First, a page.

First things first: I didn’t write my article yesterday. There were various reasons for this, mostly because the afternoon slipped away from me before I knew it was gone, and I walked a little over two miles in the rain to go to and from my dinner location before sitting down to watch Torchwood: Miracle Day and Season One of Orphan Black. I was very bad, I admit it, though during my walk I worked out a long scene between two of my characters. So not a complete loss: it’s still writing if you’re thinking about your story, right?
But the highlight of my morning was the drive up to Centralia, Pennsylvania, the location of a coal mine fire that’s been burning since 1962. As was mentioned, the town was the inspiration for the look of the movie Silent Hill, though these days much of that inspiration is gone, vanished into the mists of whatever hell that movie rose from.
First off, the road into town. State 61 is the main route into the town, but a stretch of the highway passed over the burning coal, and the heat caused the road to buckle and split. These days St 61 detours along an old logging road that used to pass through Byrnesville, the other town that was eliminated by the fire. The bypass route is winding, narrow, and a bit funky, but whatcha gonna do, right?
You can walk along the stretch of old St 61, which is covered in graffiti for most of the way to the most damaged section of the road. You might not be able to tell from the pictures, but there was a heavy overcast, and while I half expected it to rain at some point, it didn’t. No need to get drenched while keeping an eye out for things that want to kill you.
Even though the new St 61 passes close by, that roadbed follows terrain lowers that the old St 61, so when you factor in that, trees, and a light breeze, you get silence–lots of silence. And I was the only one there that time of day–or was I? That’s one of those things that plays through your head when you’re in a place like this, though being out in the open during daytime didn’t get that flight or fright reflex going. This was more of a morning stroll with my computer in my backpack (yes, I wasn’t about to leave it in the car), walking along in a place you’ve heard of maybe times before.
Finally, you reach the spot where the road has buckled and split, and . . . yeah, it’s just as you might imagine, minus the demons crawling out of the ground, asking if you’ve got a minute to hear about their dark lord and savior, Leviathan. There wasn’t any smoke coming from the highway, has has been photographed up until a few years ago, but that’s okay, because this was freaky enough.
There isn’t a lot of smoke rising from the ground these days. According to the people who study these things, they believe the fire has moved into deeper seams of coal, moving the center of the fire away from Centralia. At one time the town was shrouded in a light cover of coal smoke, but that doesn’t seem to the rule these days. Today you’ll see a few plumes of smoke here and there, but nothing so thick that you’re going to feel like a character in a movie . . .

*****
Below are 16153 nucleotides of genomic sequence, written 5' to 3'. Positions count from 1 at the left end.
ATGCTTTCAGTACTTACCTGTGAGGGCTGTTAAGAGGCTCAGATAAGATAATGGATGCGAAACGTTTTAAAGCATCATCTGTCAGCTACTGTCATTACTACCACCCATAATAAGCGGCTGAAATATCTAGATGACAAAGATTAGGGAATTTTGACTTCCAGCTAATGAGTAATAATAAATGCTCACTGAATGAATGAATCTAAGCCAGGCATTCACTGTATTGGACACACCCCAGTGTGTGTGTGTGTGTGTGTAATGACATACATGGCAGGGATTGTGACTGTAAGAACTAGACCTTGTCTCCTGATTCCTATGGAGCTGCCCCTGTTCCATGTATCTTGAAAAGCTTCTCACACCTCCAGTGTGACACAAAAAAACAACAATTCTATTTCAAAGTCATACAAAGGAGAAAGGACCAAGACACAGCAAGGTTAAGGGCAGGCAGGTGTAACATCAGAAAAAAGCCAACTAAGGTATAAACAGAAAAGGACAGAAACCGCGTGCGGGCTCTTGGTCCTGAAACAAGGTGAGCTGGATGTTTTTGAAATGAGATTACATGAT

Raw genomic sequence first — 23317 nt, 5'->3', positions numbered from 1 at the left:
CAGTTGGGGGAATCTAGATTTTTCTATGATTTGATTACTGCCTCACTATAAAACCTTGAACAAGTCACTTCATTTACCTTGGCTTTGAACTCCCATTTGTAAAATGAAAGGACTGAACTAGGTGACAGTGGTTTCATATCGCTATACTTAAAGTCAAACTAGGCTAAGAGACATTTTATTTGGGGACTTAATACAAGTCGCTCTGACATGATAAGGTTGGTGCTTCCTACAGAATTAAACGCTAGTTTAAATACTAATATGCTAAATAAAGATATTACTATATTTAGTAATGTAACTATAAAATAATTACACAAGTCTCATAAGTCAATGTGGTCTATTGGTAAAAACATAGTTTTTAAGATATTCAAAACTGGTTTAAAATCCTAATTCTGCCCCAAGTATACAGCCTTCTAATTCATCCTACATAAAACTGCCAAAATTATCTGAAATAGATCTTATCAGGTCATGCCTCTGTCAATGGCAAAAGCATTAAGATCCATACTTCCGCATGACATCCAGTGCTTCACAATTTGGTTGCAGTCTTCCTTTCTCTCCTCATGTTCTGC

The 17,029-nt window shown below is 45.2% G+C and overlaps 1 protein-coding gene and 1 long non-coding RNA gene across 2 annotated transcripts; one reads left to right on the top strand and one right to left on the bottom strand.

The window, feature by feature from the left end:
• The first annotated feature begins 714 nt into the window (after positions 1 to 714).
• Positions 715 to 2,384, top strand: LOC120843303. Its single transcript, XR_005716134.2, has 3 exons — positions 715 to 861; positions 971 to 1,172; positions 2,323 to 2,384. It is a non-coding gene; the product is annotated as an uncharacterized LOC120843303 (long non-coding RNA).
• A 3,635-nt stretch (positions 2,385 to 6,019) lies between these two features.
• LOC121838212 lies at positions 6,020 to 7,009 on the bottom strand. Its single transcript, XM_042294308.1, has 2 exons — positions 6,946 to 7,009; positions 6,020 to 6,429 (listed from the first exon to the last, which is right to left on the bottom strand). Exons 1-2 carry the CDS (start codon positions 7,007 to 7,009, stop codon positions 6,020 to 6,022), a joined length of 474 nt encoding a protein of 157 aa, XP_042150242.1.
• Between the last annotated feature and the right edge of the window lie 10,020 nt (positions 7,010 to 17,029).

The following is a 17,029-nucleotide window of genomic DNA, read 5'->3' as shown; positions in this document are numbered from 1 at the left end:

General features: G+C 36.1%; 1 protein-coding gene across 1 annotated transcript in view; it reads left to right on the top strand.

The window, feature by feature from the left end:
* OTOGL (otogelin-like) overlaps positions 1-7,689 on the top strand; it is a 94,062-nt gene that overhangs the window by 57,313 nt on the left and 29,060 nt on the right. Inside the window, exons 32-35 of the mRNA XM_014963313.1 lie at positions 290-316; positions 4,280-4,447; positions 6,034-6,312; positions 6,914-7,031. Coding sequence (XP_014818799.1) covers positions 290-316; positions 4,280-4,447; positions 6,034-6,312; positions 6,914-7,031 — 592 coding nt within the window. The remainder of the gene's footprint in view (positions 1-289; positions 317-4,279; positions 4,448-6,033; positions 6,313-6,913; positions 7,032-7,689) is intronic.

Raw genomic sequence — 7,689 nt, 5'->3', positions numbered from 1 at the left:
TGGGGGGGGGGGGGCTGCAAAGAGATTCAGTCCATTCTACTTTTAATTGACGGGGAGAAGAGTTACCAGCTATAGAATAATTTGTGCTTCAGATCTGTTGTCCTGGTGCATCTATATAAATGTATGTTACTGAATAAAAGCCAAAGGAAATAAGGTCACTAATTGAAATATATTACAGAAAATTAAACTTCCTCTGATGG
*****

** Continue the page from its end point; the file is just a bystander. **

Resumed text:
I did find a place where smoke was venting, but the breeze was doing a good job of dissipating said plume. Trust me, though, the smoke is there, and I stayed upwind the whole time. i should mention that just to my left of this picture are the town’s two cemeteries, which at one time saw tombstones sinking into the ground because of the heat. That means it was keeps all those body-filled coffins nice and toasty–and here I was, about a hundred feet from them all. Anyone wanna go back there with me at night? Anyone? Tap, tap. Is this thing on?
These days there isn’t much to Centralia. A few years back the state went in and tore everything down, because why not, right? Yesterday all I saw were empty streets and the places where homes and businesses used to be. There are still people living there: eleven at last count. I saw four houses and a trailer, and someone had four vehicles all done up with camo paint jobs, and I don’t wanna know what that’s all about. There’s no zip code for this place, but I saw a mail box in front of one of the homes, so someone is coming out here to deliver. And since there’s a wind farm on the ridge to the north there’s mobile phone signals, ’cause when you’re working on the windmill, you wanna call in and let your boss know zombies are trying to get you.
Not long after I left Centralia I came down with the damnedest headache. I suspected I’d been around carbon monoxide, and a friend told me the same thing later. Makes sense: coal fire burning deep in the earth, here I am standing near open vents, and the car is sitting close by with the windows up. Or maybe it’s something else . . . Well, I’m not sprouting wings, so maybe I’m okay. Maybe.
There you have it: my trip to a place you thought existed only in the movies and in games, but psych, it’s all real. And if you think this is something that doesn’t happen that much, guess again: there’s something like this in Germany known as Brennender Berg, and if you go to a Land Down Under you’ll find Burning Mountain, which has been burning and venting for six thousand years. No, I didn’t add a zero there: six thousand years. Rock me, baby.
There is my tale, and like Sean Bean, I lived to bring it to you. Next Saturday I’ll take trek to a another location that some of you have seen on the big screen, and give you some more historical lowdown. As my buddy Big C says, “Y’all come back now, I need your soul–I mean, ya hear?”